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In 1911, etiquette expert Florence Hall praised cities as safe places for women to travel. This, according to historian Georgina Hickey, reflected “the middle-class optimism of the Progressive Era.” But by the 1960s, that advice changed dramatically, both due to shifts in how cities were viewed, and rising numbers of women in the workforce, which required them to be alone in public. Women now needed to actively avoid danger, Hickey explains. It lurked around every corner, and etiquette lessons weren’t going to save you. While these ideas seem like complete opposites, Hickey argues that they weren’t so different, as “both placed much of the responsibility for how women fared in public space on the individual women themselves.”

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Safety advice has been given to women for a long time, but never more so than when women are in public. This is because of how public spaces have been coded, explains criminology professor Sara M. Walsh, “By constructing public space as off limits and dangerous to women,” Walsh writes, safety advice reinforces traditional gender norms which emphasize women as vulnerable and necessarily fearful and men as fearless and invulnerable.” And these norms are solidified almost before we even know it.

Using research collected from a college campus in what she describes as a low-crime college town, Walsh noted that women often “view evening exams, late running buses and far away parking lots that force women to be alone in the dark as threats to women’s safety.” This, Walsh notes, likely has deeper roots. “College culture does not exist in a vacuum; surely women and girls come to campus already exposed to and invested in the ‘stranger in the woods’ mythology.” This mythology reinforces the perception of public spaces as dangerous, and much like the etiquette manuals of old, leads to advice about how women should act in these spaces. But, Walsh writes, “the result is a collection of safety advice that is dominated by traditional imaginings of women and women’s place in the world that more or less amounts to a collegiate retelling of Little Red Riding Hood….”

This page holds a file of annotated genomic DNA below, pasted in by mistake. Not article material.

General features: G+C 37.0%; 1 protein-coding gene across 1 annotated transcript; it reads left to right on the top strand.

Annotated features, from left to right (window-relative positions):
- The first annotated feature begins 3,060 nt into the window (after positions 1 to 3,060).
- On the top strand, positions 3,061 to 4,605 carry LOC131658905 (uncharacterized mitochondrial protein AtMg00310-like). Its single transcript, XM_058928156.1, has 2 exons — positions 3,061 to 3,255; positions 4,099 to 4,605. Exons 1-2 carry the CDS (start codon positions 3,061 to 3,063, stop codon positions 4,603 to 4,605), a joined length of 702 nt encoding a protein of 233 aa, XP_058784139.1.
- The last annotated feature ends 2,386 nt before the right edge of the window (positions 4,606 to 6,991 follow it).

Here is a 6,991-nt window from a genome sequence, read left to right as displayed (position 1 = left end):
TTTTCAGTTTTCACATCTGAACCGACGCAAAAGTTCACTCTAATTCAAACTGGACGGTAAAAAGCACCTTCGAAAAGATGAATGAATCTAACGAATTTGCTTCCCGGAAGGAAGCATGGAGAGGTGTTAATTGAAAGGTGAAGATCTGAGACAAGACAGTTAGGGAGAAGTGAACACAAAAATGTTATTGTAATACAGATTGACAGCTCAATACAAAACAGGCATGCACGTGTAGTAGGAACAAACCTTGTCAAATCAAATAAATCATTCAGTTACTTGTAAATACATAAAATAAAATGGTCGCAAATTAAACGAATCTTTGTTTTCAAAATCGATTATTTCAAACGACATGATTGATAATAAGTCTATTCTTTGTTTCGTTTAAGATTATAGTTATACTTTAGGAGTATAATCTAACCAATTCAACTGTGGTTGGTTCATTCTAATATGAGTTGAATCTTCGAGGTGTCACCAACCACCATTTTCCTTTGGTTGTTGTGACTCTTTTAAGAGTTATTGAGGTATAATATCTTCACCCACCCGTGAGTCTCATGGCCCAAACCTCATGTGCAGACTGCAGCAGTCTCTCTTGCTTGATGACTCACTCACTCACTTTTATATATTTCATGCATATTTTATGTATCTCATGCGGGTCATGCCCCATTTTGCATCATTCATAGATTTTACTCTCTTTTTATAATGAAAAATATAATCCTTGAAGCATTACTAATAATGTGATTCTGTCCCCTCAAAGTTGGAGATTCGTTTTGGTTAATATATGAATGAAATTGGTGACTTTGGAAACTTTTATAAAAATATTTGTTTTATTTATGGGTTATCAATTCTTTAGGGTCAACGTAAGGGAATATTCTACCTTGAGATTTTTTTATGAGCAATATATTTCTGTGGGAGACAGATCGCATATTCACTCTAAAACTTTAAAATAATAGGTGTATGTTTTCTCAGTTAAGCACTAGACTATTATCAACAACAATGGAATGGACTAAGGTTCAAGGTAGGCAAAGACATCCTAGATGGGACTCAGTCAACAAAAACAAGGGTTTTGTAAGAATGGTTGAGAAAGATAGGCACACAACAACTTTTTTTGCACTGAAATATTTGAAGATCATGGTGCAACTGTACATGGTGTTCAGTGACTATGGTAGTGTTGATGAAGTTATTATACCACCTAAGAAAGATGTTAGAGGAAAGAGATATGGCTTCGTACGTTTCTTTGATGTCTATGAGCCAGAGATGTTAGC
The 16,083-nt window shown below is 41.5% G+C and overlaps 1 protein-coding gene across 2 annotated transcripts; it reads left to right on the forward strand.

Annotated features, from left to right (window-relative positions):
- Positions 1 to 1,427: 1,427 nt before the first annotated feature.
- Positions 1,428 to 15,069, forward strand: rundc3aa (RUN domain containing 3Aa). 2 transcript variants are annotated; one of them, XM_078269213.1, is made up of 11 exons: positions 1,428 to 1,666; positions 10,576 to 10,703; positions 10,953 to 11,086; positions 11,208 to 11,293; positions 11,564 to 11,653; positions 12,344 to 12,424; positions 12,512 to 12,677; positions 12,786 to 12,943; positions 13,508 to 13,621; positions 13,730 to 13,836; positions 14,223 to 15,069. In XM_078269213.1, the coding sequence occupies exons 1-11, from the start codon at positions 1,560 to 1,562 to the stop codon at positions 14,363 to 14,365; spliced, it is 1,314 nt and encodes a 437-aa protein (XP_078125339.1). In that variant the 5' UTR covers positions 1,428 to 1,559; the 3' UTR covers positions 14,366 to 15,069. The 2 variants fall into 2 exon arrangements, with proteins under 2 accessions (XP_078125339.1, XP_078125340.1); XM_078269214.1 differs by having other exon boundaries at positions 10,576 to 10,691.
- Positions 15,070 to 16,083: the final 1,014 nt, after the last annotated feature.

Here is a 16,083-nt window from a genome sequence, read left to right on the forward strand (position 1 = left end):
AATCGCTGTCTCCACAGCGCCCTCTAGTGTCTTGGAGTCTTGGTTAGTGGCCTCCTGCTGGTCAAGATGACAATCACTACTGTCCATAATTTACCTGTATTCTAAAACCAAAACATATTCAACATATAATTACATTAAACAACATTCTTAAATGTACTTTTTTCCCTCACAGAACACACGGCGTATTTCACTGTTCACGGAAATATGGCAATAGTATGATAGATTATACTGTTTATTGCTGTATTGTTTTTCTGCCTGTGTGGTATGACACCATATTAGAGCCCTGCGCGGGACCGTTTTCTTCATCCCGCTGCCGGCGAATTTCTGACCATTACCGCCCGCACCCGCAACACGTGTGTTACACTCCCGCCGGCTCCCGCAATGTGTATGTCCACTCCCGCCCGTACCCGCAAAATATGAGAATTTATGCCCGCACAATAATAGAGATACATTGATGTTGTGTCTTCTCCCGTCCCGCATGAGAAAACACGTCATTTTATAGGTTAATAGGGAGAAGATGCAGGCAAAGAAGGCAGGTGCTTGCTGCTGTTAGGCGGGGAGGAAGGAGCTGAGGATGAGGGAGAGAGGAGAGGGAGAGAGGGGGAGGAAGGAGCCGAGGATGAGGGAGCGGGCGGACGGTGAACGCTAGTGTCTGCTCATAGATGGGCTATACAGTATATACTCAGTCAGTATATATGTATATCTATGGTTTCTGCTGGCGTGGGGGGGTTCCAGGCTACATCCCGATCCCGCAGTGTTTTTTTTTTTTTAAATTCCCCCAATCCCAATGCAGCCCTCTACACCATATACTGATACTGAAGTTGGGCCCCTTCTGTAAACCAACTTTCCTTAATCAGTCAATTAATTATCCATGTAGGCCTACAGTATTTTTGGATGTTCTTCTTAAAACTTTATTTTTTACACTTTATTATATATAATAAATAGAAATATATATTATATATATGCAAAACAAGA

These ideas are reflected outside of campus walls, too. As Hickey explains, women are often told that “individual women were ultimately responsible for what happened to them in public space. … It was women’s responsibility, then, to avoid or avert the dangerous consequences of their presence, not the duty of society at large.” This meant that women were told how to behave in public spaces throughout history, not just as safety measures, but so “they might enjoy a host of rights while in public, perhaps the most significant of these being a right to be in public in the first place.”

The overall effect of these safety warnings is that women enjoy public space less, not that it’s made any safer. These ideas go back to Victorian times and the “separation of spheres ideal,” Walsh explains. This ideal “regulated women to ‘private spaces’” like the home. Modern safety advice, she continues, often has hints of this and “excludes women from the public sphere by structuring women and men into distinct symbolic spaces as well as physical spaces.” From early etiquette books to modern campus brochures, the undertone can be strikingly similar: that, as Hickey notes, “women should guard their person and behavior closely in order to earn the privilege of safe access to public space.”

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Women's Studies Quarterly, Vol. 39, No. 1/2, SAFE (SPRING/SUMMER 2011), pp. 77-94
The Feminist Press at the City University of New York
Race, Gender & Class, Vol. 22, No. 1-2, Race, Gender & Class 2014 Conference (2015), pp. 122-142
Jean Ait Belkhir, Race, Gender & Class Journal